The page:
It's ironic to think I am writing this blog entry sat in the safety of the Christian Aid office in an air conditioned room in the relatively stable capital of Kinshasa, when I know that 1000 miles away there is conflict and unrest in the town of Goma in the East of the country. I guess hearing about the situation worsening over the past few days has focused my mind on the question of 'How can the DRC develop further without there being total peace?'
Over the last four days, we have visited a number of Christian Aid's partners, including Humanitarian Nouvelle, which works with street children to restore family relationships with the aim of reuniting these children with their familys; RECIC, which focuses alot on accountable governance and community action projects, three HIV projects; and CONAFED, which focuses on gender equality.
I have learnt so much from these development projects including what does 'development' actually mean? I have met so many amazing Congolese people who have really inspired me. This trip so far has hugely fuelled my passion for development work. I burn with anger to see people living in conditions like these. I have been to other developing countries where there has been more a divide between the rich and poor, but what has really struck me in the DRC is that whereever you look, there is a great need.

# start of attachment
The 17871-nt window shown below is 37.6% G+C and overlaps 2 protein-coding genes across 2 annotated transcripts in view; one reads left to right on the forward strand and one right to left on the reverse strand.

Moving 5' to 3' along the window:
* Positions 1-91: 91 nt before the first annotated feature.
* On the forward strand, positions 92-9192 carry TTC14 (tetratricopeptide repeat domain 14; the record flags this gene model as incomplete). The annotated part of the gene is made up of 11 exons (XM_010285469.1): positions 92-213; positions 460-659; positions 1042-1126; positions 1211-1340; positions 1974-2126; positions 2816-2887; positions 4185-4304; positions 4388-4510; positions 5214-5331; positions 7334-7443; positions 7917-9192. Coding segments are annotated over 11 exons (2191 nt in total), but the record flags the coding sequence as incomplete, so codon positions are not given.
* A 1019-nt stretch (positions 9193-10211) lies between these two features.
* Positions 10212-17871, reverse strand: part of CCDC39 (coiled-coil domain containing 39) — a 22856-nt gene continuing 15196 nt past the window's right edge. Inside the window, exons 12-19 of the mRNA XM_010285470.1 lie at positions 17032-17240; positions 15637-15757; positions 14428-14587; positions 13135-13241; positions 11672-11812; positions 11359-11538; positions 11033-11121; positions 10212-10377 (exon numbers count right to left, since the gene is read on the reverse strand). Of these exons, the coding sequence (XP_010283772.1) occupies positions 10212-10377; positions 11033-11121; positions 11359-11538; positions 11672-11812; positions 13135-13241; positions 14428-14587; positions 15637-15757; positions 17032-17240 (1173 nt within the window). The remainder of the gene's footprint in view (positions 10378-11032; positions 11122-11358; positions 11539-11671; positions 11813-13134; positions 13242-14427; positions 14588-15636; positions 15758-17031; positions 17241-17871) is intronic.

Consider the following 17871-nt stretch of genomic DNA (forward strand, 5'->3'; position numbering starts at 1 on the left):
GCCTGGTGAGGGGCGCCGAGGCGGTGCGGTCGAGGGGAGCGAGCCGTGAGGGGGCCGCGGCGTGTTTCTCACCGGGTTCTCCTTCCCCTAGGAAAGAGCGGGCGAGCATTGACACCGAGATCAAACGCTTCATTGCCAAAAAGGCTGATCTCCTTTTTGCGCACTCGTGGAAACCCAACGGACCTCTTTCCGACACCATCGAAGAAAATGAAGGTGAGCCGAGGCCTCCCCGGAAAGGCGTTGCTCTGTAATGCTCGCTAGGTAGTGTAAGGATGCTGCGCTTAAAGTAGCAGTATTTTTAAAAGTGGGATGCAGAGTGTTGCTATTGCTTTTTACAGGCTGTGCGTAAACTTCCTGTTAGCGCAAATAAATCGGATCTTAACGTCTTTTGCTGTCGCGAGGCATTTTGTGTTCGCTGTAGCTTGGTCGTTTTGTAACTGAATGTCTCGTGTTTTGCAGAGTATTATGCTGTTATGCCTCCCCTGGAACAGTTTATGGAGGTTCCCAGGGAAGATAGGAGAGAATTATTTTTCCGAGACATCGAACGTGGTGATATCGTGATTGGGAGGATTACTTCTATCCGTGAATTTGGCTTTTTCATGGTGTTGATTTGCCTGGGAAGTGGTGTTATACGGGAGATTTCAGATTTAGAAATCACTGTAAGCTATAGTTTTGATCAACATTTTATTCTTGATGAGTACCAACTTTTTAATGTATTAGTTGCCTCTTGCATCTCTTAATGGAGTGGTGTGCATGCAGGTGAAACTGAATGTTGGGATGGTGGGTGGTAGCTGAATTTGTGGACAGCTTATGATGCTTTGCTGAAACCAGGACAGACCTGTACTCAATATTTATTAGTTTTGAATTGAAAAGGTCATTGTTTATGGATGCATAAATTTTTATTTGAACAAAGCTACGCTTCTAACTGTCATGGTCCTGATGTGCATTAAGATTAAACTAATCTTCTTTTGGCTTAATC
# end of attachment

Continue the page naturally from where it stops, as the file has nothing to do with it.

I could go on and on about the different things I've learnt, but what has struck me recently with the news of the situation in Goma, and has been stressed by so many of the Congolese people I have met is that to have development, you firstly need peace. Pedi (a student from the University) said 'without peace, we cannot stand up and without development in the DRC, Africa won't stand up, we need peace.' He also said 'there is a social war happening in the East of our country, but there is also the economic war of our country. You can tell your government to give peace to our country.' This need for peace was also stressed by Jacques, the head of the Christian Aid office here in DRC when he said 'for development, we need peace, which means we need democracy.'